Target funds aren’t always the answer

David GardnerFor the camera

If you have a retirement plan at work, you likely have access to a target fund. It’s a compelling and simple idea. Just think about your planned retirement year and then select the appropriate target fund. Consider the situation of James, who is 52 years old and planning to retire at 65. James could invest his 401(k) account in a 2035 target retirement fund. By making that one decision, he’s investing in a diversified portfolio of US stocks, international stocks, and bonds. As the fund’s target date approaches, the fund manager will shift more into safer bonds and away from riskier stocks.

There’s a lot to like about targeted pension funds. They allow workers to avoid sifting through a long list of investment decisions. In addition, employers can automatically select a target fund for new employees. In the past, it was common to use a standard asset with less potential for long-term growth, such as a B. a stable value fund. Target funds allow employers to invest new hires in a diversified fund that matches their expected retirement dates. While target funds have many advantages, there are some shortcomings that you should understand before using them.

Avoid taxable accounts. For the most part, target funds are best reserved for tax-deferred accounts like traditional IRAs, Roth IRAs, and 401(k) plans. They generally don’t work as well in taxable accounts with no pension plans. First, target funds almost always use taxable bonds as part of their investment mix, with no tax-exempt bond options available. For higher-income earners, this could expose them to higher taxation.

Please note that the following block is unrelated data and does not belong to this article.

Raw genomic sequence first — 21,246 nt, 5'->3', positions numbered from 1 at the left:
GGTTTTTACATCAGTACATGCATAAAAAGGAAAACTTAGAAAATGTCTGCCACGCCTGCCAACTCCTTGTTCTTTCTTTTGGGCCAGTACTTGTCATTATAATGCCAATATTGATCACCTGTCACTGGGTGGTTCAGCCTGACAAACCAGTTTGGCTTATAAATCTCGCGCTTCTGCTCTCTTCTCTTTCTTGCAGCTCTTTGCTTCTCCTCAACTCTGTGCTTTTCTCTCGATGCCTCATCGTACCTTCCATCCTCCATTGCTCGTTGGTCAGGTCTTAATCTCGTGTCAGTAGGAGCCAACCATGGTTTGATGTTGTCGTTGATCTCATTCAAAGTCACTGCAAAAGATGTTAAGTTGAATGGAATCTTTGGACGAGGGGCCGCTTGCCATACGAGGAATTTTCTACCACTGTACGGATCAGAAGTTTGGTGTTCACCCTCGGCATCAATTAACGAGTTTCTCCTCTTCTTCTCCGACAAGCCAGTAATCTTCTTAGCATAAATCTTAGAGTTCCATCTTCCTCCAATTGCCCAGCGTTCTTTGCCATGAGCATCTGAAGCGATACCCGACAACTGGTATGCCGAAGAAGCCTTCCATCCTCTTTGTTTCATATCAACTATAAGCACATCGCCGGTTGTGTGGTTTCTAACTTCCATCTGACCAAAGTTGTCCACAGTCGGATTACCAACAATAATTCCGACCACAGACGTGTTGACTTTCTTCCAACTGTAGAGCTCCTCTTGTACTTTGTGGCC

Another problem is that target funds can generate surprising taxable distributions. A notable example is the Vanguard Target Retirement 2035 and 2040 funds, which spun off about 15% of its assets in capital gains over the past year. If you invested $200,000 in one of these funds in a nonretirement account, you would be paying taxes on about $30,000 in capital gains even if you didn’t withdraw a penny from your account.

Look under the hood. You’d think there would be broad consensus as to what percentage of stock a person retiring in any given year should own. But if you compare target funds from different managers, you can see clear differences. Another development to watch is that some target funds are now looking beyond traditional investments. Vanguard has indicated that it plans to add private equity investments to its target funds. Private equity is an asset class where private companies are bought and sold by a fund. It may involve higher risks and fees than publicly traded stocks. Finally, you should not assume that a target fund has low expenses. Although there are target funds with annual fees of less than 0.1%, some cost more than seven times as much. With target funds, one thing is clear: know what you are buying

One size doesn’t fit all. One assumption built into the target pension fund concept is obvious but often not discussed. Not everyone with the same planned retirement year should have the same investment strategy. It also doesn’t matter the larger question of how much decline in your portfolio you can tolerate before you’re tempted to exit. Investors may unknowingly invest in a target fund that is 80% invested in stocks. You may not be prepared for the volatility that will accompany it. They might only realize they’re taking more risk than they should when it’s too late, prompting them to sell when they’ve already suffered a loss.

David Gardner is a Certified Financial Planner with Mercer Advisors and practices in Boulder County. The opinions expressed by the author are his own and are not intended to constitute specific financial, accounting or tax advice. They reflect the author’s assessment at the time of publication and are subject to change.

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